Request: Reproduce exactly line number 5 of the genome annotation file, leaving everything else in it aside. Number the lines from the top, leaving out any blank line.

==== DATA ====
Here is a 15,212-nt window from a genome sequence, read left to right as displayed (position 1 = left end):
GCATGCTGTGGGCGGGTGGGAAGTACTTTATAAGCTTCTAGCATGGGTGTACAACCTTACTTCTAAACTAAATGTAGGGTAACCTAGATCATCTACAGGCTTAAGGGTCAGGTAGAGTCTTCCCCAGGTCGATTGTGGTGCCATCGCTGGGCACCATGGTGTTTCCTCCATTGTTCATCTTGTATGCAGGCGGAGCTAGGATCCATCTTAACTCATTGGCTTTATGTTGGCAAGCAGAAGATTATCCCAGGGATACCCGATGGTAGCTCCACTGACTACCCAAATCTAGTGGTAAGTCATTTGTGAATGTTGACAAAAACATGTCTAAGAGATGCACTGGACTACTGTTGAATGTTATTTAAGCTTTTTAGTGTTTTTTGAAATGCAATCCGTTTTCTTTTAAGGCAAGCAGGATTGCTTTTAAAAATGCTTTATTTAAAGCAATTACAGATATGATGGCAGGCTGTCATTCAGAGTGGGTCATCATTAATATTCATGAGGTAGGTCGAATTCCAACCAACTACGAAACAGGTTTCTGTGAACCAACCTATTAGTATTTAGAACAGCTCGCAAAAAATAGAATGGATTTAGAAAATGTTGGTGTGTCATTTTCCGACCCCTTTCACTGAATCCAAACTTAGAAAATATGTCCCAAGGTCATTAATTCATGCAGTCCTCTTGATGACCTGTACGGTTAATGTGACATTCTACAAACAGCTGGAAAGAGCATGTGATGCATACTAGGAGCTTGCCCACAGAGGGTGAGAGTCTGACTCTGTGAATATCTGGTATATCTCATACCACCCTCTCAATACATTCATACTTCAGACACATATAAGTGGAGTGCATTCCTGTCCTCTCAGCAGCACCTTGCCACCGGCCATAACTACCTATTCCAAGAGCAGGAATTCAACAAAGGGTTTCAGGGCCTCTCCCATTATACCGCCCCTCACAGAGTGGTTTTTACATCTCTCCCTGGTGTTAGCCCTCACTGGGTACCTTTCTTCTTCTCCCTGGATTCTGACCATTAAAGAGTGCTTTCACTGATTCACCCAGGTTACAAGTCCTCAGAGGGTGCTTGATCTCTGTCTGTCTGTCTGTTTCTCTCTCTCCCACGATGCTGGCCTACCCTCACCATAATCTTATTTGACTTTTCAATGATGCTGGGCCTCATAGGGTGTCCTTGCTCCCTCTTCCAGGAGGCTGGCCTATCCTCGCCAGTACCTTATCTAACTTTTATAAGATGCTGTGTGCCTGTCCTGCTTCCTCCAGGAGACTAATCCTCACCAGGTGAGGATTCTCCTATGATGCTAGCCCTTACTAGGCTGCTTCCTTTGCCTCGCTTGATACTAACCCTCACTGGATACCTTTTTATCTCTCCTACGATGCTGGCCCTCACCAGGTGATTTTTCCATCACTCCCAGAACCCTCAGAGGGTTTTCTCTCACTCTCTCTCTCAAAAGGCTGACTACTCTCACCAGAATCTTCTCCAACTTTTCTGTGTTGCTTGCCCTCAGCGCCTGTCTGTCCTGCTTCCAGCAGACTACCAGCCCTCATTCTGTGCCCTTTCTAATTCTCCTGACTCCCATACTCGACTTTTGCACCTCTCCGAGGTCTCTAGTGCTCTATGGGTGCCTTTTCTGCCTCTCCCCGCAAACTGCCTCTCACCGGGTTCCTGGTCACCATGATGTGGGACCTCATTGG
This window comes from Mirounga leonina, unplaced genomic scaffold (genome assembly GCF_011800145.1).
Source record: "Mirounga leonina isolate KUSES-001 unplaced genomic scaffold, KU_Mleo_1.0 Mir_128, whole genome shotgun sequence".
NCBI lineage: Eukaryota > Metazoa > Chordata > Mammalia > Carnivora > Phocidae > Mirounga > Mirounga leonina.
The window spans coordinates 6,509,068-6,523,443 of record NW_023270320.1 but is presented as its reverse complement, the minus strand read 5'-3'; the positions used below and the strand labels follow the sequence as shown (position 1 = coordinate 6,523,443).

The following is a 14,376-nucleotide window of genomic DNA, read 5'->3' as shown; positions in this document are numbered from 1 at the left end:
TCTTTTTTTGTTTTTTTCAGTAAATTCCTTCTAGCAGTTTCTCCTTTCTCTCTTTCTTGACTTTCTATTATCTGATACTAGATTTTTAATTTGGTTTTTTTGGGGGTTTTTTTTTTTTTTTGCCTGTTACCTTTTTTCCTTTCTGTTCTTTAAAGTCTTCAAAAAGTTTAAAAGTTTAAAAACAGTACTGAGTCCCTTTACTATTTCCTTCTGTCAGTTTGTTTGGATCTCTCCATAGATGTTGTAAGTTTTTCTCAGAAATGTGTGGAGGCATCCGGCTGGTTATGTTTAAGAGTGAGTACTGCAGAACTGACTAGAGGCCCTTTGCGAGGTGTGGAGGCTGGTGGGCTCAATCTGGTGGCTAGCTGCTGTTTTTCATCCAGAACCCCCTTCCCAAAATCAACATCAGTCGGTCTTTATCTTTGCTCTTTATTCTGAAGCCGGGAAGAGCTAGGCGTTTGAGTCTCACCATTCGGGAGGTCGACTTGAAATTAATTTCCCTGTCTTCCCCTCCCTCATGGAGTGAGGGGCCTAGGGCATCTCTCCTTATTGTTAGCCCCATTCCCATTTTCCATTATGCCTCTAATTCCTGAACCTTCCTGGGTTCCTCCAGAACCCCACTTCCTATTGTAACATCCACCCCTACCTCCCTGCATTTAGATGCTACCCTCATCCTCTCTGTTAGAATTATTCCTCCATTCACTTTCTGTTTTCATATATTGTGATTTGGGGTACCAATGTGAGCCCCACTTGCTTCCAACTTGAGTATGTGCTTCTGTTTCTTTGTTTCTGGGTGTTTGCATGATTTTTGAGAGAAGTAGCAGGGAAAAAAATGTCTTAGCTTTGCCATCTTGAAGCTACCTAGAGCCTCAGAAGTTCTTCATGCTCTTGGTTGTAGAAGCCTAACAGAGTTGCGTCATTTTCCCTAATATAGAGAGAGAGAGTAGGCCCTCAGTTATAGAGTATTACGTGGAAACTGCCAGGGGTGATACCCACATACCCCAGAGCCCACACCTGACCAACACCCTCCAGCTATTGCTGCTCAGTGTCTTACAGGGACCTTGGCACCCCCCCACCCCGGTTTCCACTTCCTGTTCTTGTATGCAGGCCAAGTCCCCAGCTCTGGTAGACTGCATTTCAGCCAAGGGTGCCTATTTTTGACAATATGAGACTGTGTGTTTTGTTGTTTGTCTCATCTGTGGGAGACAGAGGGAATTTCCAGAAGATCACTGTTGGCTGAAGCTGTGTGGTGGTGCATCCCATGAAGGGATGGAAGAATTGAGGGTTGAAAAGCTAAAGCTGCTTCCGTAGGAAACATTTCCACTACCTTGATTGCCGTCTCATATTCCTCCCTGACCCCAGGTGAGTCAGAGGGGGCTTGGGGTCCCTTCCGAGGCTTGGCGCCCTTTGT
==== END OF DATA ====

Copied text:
NCBI lineage: Eukaryota > Metazoa > Chordata > Mammalia > Carnivora > Phocidae > Mirounga > Mirounga leonina.